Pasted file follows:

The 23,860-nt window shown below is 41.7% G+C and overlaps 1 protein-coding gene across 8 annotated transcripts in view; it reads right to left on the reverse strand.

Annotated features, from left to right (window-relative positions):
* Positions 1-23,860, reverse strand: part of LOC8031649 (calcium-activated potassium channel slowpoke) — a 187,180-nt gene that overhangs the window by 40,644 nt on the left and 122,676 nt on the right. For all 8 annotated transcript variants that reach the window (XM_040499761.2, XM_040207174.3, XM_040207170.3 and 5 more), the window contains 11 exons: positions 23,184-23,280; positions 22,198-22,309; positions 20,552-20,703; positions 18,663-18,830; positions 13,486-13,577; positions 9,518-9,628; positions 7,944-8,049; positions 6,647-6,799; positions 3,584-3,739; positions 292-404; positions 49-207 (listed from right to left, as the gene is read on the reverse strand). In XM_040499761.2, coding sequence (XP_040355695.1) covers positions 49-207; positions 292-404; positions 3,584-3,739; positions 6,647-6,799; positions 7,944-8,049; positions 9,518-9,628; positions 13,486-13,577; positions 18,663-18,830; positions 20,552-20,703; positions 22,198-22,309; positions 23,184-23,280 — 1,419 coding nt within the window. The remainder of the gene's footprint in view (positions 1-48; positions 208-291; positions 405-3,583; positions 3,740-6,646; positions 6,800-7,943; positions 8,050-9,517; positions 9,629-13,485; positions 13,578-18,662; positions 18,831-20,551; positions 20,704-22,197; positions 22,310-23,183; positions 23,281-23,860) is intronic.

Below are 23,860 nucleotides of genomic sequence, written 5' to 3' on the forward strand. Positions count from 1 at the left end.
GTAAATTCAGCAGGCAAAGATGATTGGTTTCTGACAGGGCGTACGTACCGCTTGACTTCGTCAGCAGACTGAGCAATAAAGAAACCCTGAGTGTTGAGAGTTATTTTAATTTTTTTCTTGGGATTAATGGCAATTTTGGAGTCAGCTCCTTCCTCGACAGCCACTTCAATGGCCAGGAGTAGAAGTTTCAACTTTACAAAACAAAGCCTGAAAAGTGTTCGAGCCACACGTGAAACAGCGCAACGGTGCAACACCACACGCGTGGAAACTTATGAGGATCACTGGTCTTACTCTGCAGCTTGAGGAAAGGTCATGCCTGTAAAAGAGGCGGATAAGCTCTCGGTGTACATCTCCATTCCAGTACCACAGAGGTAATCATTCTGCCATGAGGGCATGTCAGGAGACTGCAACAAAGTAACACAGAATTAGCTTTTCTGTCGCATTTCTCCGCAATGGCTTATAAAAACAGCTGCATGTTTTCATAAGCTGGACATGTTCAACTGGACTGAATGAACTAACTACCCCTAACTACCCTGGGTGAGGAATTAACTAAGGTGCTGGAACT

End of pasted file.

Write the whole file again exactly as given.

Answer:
The 23,860-nt window shown below is 41.7% G+C and overlaps 1 protein-coding gene across 8 annotated transcripts in view; it reads right to left on the reverse strand.

Annotated features, from left to right (window-relative positions):
* Positions 1-23,860, reverse strand: part of LOC8031649 (calcium-activated potassium channel slowpoke) — a 187,180-nt gene that overhangs the window by 40,644 nt on the left and 122,676 nt on the right. For all 8 annotated transcript variants that reach the window (XM_040499761.2, XM_040207174.3, XM_040207170.3 and 5 more), the window contains 11 exons: positions 23,184-23,280; positions 22,198-22,309; positions 20,552-20,703; positions 18,663-18,830; positions 13,486-13,577; positions 9,518-9,628; positions 7,944-8,049; positions 6,647-6,799; positions 3,584-3,739; positions 292-404; positions 49-207 (listed from right to left, as the gene is read on the reverse strand). In XM_040499761.2, coding sequence (XP_040355695.1) covers positions 49-207; positions 292-404; positions 3,584-3,739; positions 6,647-6,799; positions 7,944-8,049; positions 9,518-9,628; positions 13,486-13,577; positions 18,663-18,830; positions 20,552-20,703; positions 22,198-22,309; positions 23,184-23,280 — 1,419 coding nt within the window. The remainder of the gene's footprint in view (positions 1-48; positions 208-291; positions 405-3,583; positions 3,740-6,646; positions 6,800-7,943; positions 8,050-9,517; positions 9,629-13,485; positions 13,578-18,662; positions 18,831-20,551; positions 20,704-22,197; positions 22,310-23,183; positions 23,281-23,860) is intronic.

Below are 23,860 nucleotides of genomic sequence, written 5' to 3' on the forward strand. Positions count from 1 at the left end.
GTAAATTCAGCAGGCAAAGATGATTGGTTTCTGACAGGGCGTACGTACCGCTTGACTTCGTCAGCAGACTGAGCAATAAAGAAACCCTGAGTGTTGAGAGTTATTTTAATTTTTTTCTTGGGATTAATGGCAATTTTGGAGTCAGCTCCTTCCTCGACAGCCACTTCAATGGCCAGGAGTAGAAGTTTCAACTTTACAAAACAAAGCCTGAAAAGTGTTCGAGCCACACGTGAAACAGCGCAACGGTGCAACACCACACGCGTGGAAACTTATGAGGATCACTGGTCTTACTCTGCAGCTTGAGGAAAGGTCATGCCTGTAAAAGAGGCGGATAAGCTCTCGGTGTACATCTCCATTCCAGTACCACAGAGGTAATCATTCTGCCATGAGGGCATGTCAGGAGACTGCAACAAAGTAACACAGAATTAGCTTTTCTGTCGCATTTCTCCGCAATGGCTTATAAAAACAGCTGCATGTTTTCATAAGCTGGACATGTTCAACTGGACTGAATGAACTAACTACCCCTAACTACCCTGGGTGAGGAATTAACTAAGGTGCTGGAACT